United States Attorney Anne M. Tompkins
Western District of North Carolina
ASHEVILLE, N.C. – U.S. District Court Judge Martin Reidinger sentenced today a former charter school principal and a former special education teacher on charges related to child pornography, announced Anne M. Tompkins, U.S. Attorney for the Western District of North Carolina. Chadwick Hamby, 42, of Hendersonville, N.C., was sentenced to 51 months in prison, to be followed by lifetime of supervised release. He was also ordered to register as a sex offender for a period of 15 years. Deborah Lee Tipton, 45, of Burt, N.C. was sentenced to 216 months in prison and a lifetime of supervised release. She was ordered to register as a sex offenders for a period of 25 years.
Joining U.S. Attorney Tompkins in making today’s announcement is John A. Strong, Special Agent in Charge of the Federal Bureau of Investigation (FBI), Charlotte Division.
In August 2012, Hamby, a former principal at Mountain Community School, pleaded guilty to one count of receiving child pornography. In September 2012, Tipton, who was a teacher at the same school as Hamby at the time of the offense, pleaded guilty to one count of possession and one count of transportation of child pornography. According to filed court documents and today’s sentencing hearing, in or about September 10, 2011, Tipton produced two sexually explicit videos of a child under the age of 12. Court records indicate that Tipton sent these videos to Hamby via the internet. Court documents show that Hamby admitted to viewing the videos at least once before deleting them.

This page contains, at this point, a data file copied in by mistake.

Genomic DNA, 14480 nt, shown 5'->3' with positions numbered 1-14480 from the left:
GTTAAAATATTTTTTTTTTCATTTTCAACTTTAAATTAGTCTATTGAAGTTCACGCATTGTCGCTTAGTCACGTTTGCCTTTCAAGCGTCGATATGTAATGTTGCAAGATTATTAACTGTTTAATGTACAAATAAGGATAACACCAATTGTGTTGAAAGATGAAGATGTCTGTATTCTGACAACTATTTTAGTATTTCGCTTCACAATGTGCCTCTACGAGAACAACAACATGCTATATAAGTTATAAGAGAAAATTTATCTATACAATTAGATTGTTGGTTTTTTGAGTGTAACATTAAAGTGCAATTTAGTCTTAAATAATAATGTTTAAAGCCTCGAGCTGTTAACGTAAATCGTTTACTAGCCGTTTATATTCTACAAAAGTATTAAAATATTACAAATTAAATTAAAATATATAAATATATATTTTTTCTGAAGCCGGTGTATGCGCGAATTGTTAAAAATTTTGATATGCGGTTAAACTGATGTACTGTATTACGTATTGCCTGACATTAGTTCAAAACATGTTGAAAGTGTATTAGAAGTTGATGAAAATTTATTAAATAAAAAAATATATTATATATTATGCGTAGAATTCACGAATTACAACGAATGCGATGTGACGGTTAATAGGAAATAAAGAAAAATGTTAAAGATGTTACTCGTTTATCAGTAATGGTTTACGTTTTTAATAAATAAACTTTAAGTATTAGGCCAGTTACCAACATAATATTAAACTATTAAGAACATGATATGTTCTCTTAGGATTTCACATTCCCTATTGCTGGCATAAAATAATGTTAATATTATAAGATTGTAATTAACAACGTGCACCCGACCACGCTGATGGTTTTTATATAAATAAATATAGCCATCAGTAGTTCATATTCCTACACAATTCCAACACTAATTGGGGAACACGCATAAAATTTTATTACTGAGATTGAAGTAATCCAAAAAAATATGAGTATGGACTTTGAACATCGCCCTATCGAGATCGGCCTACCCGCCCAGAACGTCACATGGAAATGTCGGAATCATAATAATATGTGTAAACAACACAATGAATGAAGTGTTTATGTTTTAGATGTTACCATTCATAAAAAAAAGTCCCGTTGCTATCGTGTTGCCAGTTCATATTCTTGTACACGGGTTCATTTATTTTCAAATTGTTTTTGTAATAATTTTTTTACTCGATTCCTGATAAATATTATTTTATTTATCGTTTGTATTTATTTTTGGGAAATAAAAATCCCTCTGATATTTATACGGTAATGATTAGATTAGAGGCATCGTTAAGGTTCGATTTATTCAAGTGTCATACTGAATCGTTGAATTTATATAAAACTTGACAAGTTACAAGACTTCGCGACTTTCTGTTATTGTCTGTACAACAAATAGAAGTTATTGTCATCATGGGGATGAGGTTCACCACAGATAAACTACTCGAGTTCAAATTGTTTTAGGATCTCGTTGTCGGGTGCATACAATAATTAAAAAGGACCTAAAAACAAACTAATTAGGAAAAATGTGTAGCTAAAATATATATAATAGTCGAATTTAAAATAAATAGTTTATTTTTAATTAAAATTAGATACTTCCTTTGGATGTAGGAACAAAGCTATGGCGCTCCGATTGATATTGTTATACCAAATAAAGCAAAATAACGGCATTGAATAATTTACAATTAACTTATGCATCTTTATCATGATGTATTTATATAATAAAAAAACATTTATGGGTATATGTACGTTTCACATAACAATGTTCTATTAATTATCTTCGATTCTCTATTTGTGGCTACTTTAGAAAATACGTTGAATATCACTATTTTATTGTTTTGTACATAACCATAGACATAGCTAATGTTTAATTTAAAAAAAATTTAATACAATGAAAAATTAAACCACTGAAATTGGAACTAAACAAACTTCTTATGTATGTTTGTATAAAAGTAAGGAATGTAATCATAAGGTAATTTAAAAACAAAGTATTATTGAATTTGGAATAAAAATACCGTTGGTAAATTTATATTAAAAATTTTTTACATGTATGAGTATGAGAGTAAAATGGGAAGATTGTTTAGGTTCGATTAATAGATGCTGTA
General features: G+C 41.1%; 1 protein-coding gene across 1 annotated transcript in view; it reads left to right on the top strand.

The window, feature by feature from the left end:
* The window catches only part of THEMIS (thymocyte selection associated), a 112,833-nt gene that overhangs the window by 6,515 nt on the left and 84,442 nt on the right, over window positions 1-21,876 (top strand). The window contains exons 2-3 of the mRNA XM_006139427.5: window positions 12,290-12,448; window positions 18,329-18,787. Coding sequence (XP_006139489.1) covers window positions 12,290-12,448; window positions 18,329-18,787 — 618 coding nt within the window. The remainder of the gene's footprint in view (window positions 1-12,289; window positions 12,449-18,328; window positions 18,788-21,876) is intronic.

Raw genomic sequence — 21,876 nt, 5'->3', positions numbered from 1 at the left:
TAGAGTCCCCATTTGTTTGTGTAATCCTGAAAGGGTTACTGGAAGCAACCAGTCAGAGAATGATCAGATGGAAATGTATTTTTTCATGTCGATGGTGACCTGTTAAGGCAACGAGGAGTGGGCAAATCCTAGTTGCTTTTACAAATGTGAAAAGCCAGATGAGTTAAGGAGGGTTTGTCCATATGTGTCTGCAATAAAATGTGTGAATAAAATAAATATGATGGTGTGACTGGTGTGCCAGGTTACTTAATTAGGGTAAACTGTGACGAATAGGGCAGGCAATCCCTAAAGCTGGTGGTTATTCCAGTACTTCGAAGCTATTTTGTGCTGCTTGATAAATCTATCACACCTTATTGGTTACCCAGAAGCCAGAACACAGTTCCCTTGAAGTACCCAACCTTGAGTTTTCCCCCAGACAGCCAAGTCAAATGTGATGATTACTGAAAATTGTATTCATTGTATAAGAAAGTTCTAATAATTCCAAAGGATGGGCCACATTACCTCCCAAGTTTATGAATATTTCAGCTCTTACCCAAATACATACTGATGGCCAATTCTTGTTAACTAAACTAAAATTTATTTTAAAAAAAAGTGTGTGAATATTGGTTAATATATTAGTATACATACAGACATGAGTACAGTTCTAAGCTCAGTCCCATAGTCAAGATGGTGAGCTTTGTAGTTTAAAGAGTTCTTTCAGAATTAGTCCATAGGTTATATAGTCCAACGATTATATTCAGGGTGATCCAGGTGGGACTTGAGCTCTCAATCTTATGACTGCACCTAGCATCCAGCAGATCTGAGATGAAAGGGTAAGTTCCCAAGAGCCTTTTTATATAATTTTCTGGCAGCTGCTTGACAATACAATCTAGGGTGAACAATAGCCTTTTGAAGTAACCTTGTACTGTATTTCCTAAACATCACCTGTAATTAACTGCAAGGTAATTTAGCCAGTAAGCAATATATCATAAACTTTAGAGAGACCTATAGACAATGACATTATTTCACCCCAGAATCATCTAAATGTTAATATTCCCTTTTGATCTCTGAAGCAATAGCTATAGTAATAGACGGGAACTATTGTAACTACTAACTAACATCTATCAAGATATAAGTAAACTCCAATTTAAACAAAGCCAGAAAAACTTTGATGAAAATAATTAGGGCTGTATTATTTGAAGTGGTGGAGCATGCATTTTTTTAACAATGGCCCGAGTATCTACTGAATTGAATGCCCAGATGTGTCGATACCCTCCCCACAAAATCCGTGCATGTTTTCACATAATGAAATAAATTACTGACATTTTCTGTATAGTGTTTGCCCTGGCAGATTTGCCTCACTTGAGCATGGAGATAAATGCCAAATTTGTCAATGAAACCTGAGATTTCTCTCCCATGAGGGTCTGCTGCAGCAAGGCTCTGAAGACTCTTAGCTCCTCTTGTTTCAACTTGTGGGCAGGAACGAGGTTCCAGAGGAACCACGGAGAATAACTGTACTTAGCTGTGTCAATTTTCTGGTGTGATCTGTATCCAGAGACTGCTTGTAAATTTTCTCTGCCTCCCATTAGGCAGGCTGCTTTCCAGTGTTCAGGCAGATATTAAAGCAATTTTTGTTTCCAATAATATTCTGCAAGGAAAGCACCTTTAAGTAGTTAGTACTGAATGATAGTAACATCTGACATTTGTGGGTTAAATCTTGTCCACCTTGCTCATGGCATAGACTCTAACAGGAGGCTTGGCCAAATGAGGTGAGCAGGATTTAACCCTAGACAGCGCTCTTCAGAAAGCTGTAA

In handing down Hamby’s sentence, Judge Reidinger noted that the offense is one of lasting damage, and that the crime is all the more serious in light of Hamby being an educator and a principal. In announcing Tipton’s sentence, the Judge said that he had never seen a case like this.
Hamby has been in federal custody in the Western District since August 2012. Tipton has been in custody since April 2012. Each defendant will be transferred to the custody of the Federal Bureau of Prisons upon designation of a federal facility. Federal sentences are served without the possibility of parole.
The case was investigated by the FBI. The prosecution was handled by Assistant U.S. Attorneys David Thorneloe and Cortney Escaravage of the U.S. Attorney’s Office.
This case was brought as part of Project Safe Childhood, a nationwide initiative to combat the growing epidemic of child sexual exploitation and abuse, launched in May 2006 by the Department of Justice. Led by U.S. Attorneys’ offices and the Criminal Division’s Child Exploitation and Obscenity Section (CEOS), Project Safe Childhood marshals federal, state and local resources to better locate, apprehend and prosecute individuals who exploit children via the Internet, as well as to identify and rescue victims. For more information about Project Safe Childhood, please visit